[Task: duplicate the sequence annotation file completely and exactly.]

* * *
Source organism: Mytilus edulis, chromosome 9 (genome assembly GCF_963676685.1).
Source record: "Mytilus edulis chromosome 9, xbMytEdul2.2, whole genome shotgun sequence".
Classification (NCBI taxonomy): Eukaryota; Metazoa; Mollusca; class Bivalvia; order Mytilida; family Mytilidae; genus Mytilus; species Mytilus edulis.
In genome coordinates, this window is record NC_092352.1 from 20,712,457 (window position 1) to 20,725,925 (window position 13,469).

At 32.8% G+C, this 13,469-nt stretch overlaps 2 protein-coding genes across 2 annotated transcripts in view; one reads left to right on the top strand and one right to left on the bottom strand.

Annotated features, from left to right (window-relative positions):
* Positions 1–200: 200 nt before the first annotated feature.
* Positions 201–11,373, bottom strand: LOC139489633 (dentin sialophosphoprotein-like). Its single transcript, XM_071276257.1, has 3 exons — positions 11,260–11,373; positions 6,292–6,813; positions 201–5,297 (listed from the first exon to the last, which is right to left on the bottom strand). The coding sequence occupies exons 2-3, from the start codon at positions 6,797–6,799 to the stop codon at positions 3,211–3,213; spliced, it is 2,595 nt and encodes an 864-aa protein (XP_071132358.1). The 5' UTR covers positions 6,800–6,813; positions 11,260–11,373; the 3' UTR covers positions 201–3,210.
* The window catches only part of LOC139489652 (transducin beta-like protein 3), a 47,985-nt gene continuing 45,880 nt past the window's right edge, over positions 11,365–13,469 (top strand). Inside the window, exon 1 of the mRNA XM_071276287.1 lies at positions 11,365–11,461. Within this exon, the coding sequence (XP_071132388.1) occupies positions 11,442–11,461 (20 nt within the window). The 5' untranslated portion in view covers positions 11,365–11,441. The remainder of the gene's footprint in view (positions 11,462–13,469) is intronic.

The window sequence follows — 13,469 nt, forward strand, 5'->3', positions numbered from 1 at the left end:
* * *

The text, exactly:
Source organism: Mytilus edulis, chromosome 9 (genome assembly GCF_963676685.1).
Source record: "Mytilus edulis chromosome 9, xbMytEdul2.2, whole genome shotgun sequence".
Classification (NCBI taxonomy): Eukaryota; Metazoa; Mollusca; class Bivalvia; order Mytilida; family Mytilidae; genus Mytilus; species Mytilus edulis.
In genome coordinates, this window is record NC_092352.1 from 20,712,457 (window position 1) to 20,725,925 (window position 13,469).

At 32.8% G+C, this 13,469-nt stretch overlaps 2 protein-coding genes across 2 annotated transcripts in view; one reads left to right on the top strand and one right to left on the bottom strand.

Annotated features, from left to right (window-relative positions):
* Positions 1–200: 200 nt before the first annotated feature.
* Positions 201–11,373, bottom strand: LOC139489633 (dentin sialophosphoprotein-like). Its single transcript, XM_071276257.1, has 3 exons — positions 11,260–11,373; positions 6,292–6,813; positions 201–5,297 (listed from the first exon to the last, which is right to left on the bottom strand). The coding sequence occupies exons 2-3, from the start codon at positions 6,797–6,799 to the stop codon at positions 3,211–3,213; spliced, it is 2,595 nt and encodes an 864-aa protein (XP_071132358.1). The 5' UTR covers positions 6,800–6,813; positions 11,260–11,373; the 3' UTR covers positions 201–3,210.
* The window catches only part of LOC139489652 (transducin beta-like protein 3), a 47,985-nt gene continuing 45,880 nt past the window's right edge, over positions 11,365–13,469 (top strand). Inside the window, exon 1 of the mRNA XM_071276287.1 lies at positions 11,365–11,461. Within this exon, the coding sequence (XP_071132388.1) occupies positions 11,442–11,461 (20 nt within the window). The 5' untranslated portion in view covers positions 11,365–11,441. The remainder of the gene's footprint in view (positions 11,462–13,469) is intronic.

The window sequence follows — 13,469 nt, forward strand, 5'->3', positions numbered from 1 at the left end: